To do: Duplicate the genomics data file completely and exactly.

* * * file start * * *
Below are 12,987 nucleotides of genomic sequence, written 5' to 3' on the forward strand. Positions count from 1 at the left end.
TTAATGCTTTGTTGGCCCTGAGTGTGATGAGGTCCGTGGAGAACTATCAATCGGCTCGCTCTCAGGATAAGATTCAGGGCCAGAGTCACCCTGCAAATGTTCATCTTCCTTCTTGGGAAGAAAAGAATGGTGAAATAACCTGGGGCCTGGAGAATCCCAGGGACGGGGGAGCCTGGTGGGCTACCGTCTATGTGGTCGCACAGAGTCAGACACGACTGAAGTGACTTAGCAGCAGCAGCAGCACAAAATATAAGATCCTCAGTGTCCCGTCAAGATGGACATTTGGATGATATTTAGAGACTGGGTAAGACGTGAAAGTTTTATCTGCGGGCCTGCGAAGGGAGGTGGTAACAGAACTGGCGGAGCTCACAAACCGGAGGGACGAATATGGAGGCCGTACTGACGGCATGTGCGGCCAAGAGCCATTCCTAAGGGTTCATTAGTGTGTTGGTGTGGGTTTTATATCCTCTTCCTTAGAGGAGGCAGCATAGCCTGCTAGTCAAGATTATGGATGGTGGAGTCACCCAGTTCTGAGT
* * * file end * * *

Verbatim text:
Below are 12,987 nucleotides of genomic sequence, written 5' to 3' on the forward strand. Positions count from 1 at the left end.
TTAATGCTTTGTTGGCCCTGAGTGTGATGAGGTCCGTGGAGAACTATCAATCGGCTCGCTCTCAGGATAAGATTCAGGGCCAGAGTCACCCTGCAAATGTTCATCTTCCTTCTTGGGAAGAAAAGAATGGTGAAATAACCTGGGGCCTGGAGAATCCCAGGGACGGGGGAGCCTGGTGGGCTACCGTCTATGTGGTCGCACAGAGTCAGACACGACTGAAGTGACTTAGCAGCAGCAGCAGCACAAAATATAAGATCCTCAGTGTCCCGTCAAGATGGACATTTGGATGATATTTAGAGACTGGGTAAGACGTGAAAGTTTTATCTGCGGGCCTGCGAAGGGAGGTGGTAACAGAACTGGCGGAGCTCACAAACCGGAGGGACGAATATGGAGGCCGTACTGACGGCATGTGCGGCCAAGAGCCATTCCTAAGGGTTCATTAGTGTGTTGGTGTGGGTTTTATATCCTCTTCCTTAGAGGAGGCAGCATAGCCTGCTAGTCAAGATTATGGATGGTGGAGTCACCCAGTTCTGAGT